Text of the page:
IT expenditure is labelled in different ways depending on the perception of what it brings to the table.
The business relationship with IT has evolved over decades, where IT was once a shiny, new, cool and must-have toy in the corner, to being the necessary evil that at the same time as being the ‘bane of our lives’ is front and centre of our business operation.
It is sometimes a cost centre that finance directors begrudgingly allocate copious amounts of budget to but are clueless as to whether the business is getting real value in return.
The relationship between business and technology is a bit like a virus (sorry for the pun) which gradually extends its reach to every corner of the business. So is it possible to get technology investment right and make the most of it?
Why does IT have such a bad reputation for being a cost centre bleeding companies dry?
Vendors are constantly selling us the promise of IT reducing business costs, improving efficiency and helping us gain competitive advantage? But is this achievable or just another promise?
Can IT give your business a return on investment?
There are many examples of successful IT investment, many of those particularly over the period of the pandemic, where effective deployment of remote working technology saved companies large sums of money in travel and office expenses.
For many of these, technology investments enabled them to stay open. There are also many instances where Jane or John Doe got a new machine that just works resulting in a massive leap in their personal productivity.
Nevertheless, the path to successful digital transformation is not straightforward.
In fact, 70% of these initiatives don’t achieve the desired outcome.
So how can your business be a part of the 30% that hit the nail on the head of technological adoption and reaches the objectives it set out?
Getting the most of your IT investment
Ninety-two percent of SMEs believe that digital transformation is crucial for their business and most are already implementing technology-first strategies, or planning to do so.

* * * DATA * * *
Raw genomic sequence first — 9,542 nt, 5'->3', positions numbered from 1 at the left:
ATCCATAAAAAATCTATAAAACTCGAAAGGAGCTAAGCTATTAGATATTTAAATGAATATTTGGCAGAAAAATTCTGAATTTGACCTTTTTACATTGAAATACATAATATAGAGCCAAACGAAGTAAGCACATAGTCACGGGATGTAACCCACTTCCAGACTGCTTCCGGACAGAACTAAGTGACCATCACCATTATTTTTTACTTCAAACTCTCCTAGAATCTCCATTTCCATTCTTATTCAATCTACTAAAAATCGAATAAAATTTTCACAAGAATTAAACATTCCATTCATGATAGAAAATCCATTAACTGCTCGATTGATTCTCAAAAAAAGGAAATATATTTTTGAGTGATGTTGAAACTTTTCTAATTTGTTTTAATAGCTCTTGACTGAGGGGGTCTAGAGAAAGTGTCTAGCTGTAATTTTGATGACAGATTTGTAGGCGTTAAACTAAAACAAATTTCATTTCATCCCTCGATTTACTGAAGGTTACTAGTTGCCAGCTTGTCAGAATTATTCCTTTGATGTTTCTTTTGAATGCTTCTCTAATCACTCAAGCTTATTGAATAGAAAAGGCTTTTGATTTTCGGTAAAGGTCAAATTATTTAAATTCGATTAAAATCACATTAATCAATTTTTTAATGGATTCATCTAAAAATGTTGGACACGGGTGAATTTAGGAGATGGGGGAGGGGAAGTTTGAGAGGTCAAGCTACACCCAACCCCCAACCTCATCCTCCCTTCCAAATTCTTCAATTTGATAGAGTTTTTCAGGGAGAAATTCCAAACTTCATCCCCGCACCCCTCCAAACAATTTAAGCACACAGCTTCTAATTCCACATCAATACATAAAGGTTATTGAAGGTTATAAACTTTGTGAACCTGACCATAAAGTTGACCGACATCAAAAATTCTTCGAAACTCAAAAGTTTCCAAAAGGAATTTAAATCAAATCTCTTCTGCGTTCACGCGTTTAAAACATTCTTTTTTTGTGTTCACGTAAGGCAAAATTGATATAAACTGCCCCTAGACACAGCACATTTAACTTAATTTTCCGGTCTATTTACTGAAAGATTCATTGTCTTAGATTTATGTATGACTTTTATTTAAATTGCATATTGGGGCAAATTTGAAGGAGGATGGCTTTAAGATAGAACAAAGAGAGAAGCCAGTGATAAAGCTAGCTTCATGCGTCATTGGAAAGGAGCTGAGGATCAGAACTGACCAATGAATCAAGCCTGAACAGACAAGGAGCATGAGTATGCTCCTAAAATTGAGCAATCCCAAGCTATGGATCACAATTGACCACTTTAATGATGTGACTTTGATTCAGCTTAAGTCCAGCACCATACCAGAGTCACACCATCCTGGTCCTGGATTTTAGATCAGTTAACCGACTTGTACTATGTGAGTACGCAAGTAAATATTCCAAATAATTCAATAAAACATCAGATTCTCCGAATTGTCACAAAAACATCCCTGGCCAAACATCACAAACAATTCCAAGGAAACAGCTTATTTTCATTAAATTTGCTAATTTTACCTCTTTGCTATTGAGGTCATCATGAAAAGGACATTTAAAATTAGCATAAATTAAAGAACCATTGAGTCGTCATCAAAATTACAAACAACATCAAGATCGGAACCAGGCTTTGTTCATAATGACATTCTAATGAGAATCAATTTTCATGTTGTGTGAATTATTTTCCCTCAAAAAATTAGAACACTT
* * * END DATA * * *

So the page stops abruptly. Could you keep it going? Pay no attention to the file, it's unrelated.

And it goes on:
So why do only 16% of employees agree that these new technologies have helped them improve their productivity?
Implementing new technologies can be costly and it’s a process that requires a great deal of planning and preparation.
Here are some questions to consider before taking the plunge on your IT investment.
What do I want from IT?
Your success is dependent on how well IT projects are executed. IT projects should be approached like any significant business investment because they are not transient, they tend to have some long lasting impact that may likely affect a business for years to come.
They therefore need to have a starting point whereby an objective or desired outcome is clearly defined for that investment. The project must then be managed with that outcome in mind.
How does IT fit into my business strategy?
IT expenditure should also fall within an overall strategic plan that determines what the 3-5 year IT strategy looks like.
Yes, the fast paced change in tech makes 5 years look like crystal ball gazing, however start off with a strategy and refine it annually or quarterly. This approach ensures the strategy evolves with your business requirements as well as market realities.
Is there organisational support for the proposed change?
You now have a strategy and you have an objective or expected outcome for your IT investment – that’s a great starting point.
Now you need to understand the culture of your organisation and its appetite for technology change or adoption.